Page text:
- a mineral, an amorphous form of silica, SiO2 with some water of hydration, found in many varieties and colors, including a form that is milky white.
- an iridescent variety of this that is used as a gem.
- a gem of this.
Origin of opal
- a female given name.
Examples from the Web for opal
The rebels then turned their guns on the family huddled in the Opal.‘Argo’ in the Congo: The Ghosts of the Stanleyville Hostage Crisis
November 23, 2014
One of the more positive parts of your personal life is your marriage to Opal Stone Perlman, which has lasted over three decades.Ron Perlman's Secret Suicide Attempt
October 28, 2014
That clock has four faces made of opal, estimated at a value of $10-20 million.Grand Central Terminal: 100 Years, 100 Facts
February 1, 2013
In that case, at least, Little, Brown responded by pulling Opal from the bookshelves.Another Memoir Meltdown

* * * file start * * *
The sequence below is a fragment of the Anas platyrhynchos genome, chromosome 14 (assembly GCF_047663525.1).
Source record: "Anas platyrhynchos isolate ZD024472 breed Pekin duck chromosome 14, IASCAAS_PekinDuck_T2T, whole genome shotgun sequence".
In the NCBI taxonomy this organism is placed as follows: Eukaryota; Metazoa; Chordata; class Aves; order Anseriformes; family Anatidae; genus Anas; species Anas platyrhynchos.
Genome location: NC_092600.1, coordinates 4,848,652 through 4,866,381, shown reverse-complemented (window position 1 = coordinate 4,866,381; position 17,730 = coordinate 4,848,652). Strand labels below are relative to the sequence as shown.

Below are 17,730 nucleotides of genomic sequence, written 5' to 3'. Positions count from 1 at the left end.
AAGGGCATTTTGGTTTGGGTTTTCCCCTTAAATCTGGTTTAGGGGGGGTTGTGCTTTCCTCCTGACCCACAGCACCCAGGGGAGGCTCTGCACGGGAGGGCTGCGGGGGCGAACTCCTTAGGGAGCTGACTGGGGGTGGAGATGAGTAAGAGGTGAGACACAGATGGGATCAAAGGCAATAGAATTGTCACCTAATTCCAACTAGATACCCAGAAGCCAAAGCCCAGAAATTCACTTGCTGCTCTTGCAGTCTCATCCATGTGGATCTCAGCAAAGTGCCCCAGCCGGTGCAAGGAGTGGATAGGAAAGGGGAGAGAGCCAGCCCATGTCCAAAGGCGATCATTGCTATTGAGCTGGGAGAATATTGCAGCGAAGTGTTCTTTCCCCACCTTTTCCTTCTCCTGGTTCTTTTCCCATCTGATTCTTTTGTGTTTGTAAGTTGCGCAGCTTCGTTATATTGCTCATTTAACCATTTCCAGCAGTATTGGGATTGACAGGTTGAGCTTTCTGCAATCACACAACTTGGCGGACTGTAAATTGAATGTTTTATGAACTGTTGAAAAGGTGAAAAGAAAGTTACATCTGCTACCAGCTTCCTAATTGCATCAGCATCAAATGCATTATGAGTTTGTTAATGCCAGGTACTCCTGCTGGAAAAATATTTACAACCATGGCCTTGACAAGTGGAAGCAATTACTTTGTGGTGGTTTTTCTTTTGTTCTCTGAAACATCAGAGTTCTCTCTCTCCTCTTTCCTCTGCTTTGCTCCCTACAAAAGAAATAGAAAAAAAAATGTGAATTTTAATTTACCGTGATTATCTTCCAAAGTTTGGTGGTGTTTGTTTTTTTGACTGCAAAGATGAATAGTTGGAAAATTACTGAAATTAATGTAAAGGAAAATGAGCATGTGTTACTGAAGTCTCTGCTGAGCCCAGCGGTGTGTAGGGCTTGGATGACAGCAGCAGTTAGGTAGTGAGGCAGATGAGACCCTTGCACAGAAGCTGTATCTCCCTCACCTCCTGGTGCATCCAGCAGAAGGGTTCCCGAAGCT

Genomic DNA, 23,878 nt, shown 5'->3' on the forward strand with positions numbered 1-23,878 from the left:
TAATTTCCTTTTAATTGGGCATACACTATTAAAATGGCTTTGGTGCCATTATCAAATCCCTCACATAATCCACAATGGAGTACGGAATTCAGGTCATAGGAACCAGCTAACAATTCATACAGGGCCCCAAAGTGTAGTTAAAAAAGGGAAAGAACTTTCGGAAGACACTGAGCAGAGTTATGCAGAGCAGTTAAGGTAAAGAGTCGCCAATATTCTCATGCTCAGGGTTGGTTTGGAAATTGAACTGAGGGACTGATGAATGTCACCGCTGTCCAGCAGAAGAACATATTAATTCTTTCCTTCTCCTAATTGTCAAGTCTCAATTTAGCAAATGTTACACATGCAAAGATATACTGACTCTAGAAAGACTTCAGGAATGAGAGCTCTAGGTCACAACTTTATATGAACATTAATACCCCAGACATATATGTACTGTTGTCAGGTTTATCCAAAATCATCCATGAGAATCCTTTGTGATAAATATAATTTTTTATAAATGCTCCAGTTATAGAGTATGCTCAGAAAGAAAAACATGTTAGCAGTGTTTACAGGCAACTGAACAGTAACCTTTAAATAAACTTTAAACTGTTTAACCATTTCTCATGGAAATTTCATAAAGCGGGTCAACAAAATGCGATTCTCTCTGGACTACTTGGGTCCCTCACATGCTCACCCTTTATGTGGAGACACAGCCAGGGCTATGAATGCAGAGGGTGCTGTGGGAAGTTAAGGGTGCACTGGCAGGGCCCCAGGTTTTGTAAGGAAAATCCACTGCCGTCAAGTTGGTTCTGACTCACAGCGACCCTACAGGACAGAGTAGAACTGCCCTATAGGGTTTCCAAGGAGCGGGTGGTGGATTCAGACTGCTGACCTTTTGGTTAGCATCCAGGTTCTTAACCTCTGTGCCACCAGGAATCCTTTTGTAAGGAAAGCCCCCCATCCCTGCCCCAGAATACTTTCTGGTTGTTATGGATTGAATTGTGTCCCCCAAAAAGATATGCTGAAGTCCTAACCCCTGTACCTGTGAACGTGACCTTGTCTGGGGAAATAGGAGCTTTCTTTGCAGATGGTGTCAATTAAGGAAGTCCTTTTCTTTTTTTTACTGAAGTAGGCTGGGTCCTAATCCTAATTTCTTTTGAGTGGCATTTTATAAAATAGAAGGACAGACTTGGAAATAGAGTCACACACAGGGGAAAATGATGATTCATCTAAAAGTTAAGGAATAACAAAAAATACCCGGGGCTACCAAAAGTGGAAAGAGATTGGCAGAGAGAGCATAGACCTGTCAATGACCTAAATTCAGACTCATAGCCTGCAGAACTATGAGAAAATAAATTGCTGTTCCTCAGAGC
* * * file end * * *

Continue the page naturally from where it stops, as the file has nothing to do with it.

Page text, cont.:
April 18, 2011
The hues of the opal, the light of the diamond, are not to be seen if the eye is too near.Essays, First Series
Ralph Waldo Emerson
She was like an opal—all sparkle when you move it, and at rest dull, most undeniably dull.Audrey Craven
To live in Venice is like being domesticated in the heart of an opal.Italy, the Magic Land
The top of the mountain, like that of Shasta, in direct sunlight is an opal.
There was also an Australian opal and an Asian emerald, the latter greener than the grass.The Paliser case
- an amorphous, usually iridescent, mineral that can be of almost any colour, found in igneous rocks and around hot springs. It is used as a gemstone. Composition: hydrated silica. Formula: SiO 2 . n H 2 O
Word Origin and History for opal
1590s, from Middle French opalle (16c.), from Latin opalus (Pliny), supposedly from Greek opallios, possibly ultimately from Sanskrit upala-s "gem, precious stone." Used in Middle English in Latin form (late 14c.).
- A usually transparent mineral consisting of hydrous silica. Opal can occur in almost any color, but it is often pinkish white with a milky or pearly appearance. It typically forms within cracks in igneous rocks, in limestones, and in mineral veins. It also occurs in the silica-rich shells of certain marine organisms. Chemical formula: SiO2·nH2O.